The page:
First rev of the PCB. As always, after ma sking one and populating it, I discovered a few things I'd like to change, namely the addition of a pot on-board for output voltage tweaking... as it is I had to put it on a pigtail. I made the power to the chip go through a jumper so that I was able to remove the jumper, and wire the power to the chip to a switched 12 v line from my shutdown controller, allowing me to turn the DC-DC on and off.
One challenge has been heat sinking the transistor and diode. First off, I had to hack up a larger heatsink to fit on my board, which took some time. Secondly, you need to be very careful. You CANNOT allow the mounting tabs of the transistor and diode to be shorted together... In other words, you can't simply bolt them both to a single, metal heatsink. In this version, I bolted the transistor to the heatsink, as it is the major heat-generator, and placed a heat-conductive insulator (specifically for mounting transistors to heatsinks) behind the diode, and used a plastic zip-tie to hold the diode to the heatsink, so that the diode is not actually in electrical contact with the heatsink at all. Other options would be using separate heatsinks (probably requiring board re-design) or using all nylon mounting bolts and insulators. Whatever works for you...
Another design I found quite interesting can be found at http://mastero.tk His designs incorporate a full-blown power supply, including all the power rails needed. This would allow me to replace both the ITPS regulator AND the PW200 DC-DC. However, to keep things simple and to get this working sooner, I am going to stick to a single output supply for the time being. NOTE: his site seems to be pretty hit-or-miss. I had serious trouble accessing it for quite a while. If you find it's not available, feel free to email me at evandude AT gmail.com and I'll see if I can help... I have an archived copy just in case.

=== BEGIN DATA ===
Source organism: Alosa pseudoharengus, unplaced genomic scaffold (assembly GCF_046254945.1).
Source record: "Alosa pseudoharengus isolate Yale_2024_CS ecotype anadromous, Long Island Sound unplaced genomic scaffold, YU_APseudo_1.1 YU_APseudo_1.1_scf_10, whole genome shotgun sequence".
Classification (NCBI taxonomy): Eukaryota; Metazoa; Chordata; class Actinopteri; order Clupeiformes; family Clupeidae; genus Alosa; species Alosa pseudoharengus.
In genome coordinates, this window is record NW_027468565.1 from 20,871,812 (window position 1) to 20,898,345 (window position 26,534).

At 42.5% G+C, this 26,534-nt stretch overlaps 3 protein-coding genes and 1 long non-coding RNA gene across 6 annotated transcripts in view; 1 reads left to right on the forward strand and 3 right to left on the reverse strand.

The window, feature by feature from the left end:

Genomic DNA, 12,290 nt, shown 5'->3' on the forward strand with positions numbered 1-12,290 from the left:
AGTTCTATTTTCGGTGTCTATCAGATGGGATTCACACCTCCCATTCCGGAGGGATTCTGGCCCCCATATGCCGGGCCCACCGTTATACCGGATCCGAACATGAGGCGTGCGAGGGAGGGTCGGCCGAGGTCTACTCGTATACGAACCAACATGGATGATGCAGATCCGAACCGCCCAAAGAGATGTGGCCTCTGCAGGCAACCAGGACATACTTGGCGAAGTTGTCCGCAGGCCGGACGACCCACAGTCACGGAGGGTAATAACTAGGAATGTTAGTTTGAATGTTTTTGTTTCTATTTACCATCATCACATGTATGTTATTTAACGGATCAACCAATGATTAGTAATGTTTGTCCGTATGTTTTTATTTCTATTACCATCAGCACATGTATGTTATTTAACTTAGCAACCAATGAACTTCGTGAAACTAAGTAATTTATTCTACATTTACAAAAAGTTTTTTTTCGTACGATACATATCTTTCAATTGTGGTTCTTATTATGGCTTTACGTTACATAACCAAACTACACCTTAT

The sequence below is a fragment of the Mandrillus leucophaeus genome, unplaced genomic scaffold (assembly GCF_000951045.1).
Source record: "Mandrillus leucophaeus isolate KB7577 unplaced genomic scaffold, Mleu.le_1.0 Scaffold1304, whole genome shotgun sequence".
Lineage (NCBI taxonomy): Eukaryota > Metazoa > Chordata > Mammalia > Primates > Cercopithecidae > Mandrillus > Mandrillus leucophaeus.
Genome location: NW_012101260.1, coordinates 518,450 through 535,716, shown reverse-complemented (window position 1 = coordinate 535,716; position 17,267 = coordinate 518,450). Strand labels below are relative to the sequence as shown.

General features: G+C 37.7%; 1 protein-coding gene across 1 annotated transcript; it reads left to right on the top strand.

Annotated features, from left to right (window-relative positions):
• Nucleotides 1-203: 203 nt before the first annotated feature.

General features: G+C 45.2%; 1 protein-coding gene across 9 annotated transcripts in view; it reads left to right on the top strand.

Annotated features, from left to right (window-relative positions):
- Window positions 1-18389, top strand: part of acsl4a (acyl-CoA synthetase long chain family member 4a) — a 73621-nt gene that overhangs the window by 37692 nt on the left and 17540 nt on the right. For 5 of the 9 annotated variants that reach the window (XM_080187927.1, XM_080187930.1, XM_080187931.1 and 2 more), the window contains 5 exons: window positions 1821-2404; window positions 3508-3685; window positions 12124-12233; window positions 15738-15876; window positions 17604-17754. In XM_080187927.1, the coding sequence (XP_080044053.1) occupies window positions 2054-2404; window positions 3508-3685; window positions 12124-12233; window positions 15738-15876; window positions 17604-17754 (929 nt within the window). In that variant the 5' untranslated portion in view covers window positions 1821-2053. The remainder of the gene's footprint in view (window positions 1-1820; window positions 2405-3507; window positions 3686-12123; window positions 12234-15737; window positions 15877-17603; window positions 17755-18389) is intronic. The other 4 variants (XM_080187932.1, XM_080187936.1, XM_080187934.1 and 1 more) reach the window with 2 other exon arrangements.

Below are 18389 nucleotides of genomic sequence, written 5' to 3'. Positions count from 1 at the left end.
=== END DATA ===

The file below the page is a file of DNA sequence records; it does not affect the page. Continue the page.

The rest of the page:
The converter itself proved capable of functioning during engine cranking, however the controller chip has a 7.5 v threshold for input voltage, below which it just shuts down. To fix this, I modified the original circuit so that the controller receives power through two diodes, wired as a simple OR gate, one from the input voltage, one from the output voltage, so when the input voltage droops the output voltage keeps the controller powered. I also added a simple transistor circuit whereby the controller is powered through a PNP transistor, with the base driven by a simple NPN-transistor inverter. This input is then driven by an external "enable" signal, which I have wired to my shutdown controller; by doing things this way, the shutdown controller can turn the converter on and off with a low-level signal, rather than having to drive a relay to supply/cut power to the converter. Someday I should add these modifications to the schematic, but currently I have the built as a freeformed, electrical-tape-wrapped blob of circuitry that's wired to the main board, rather than making a whole new board incorporating them.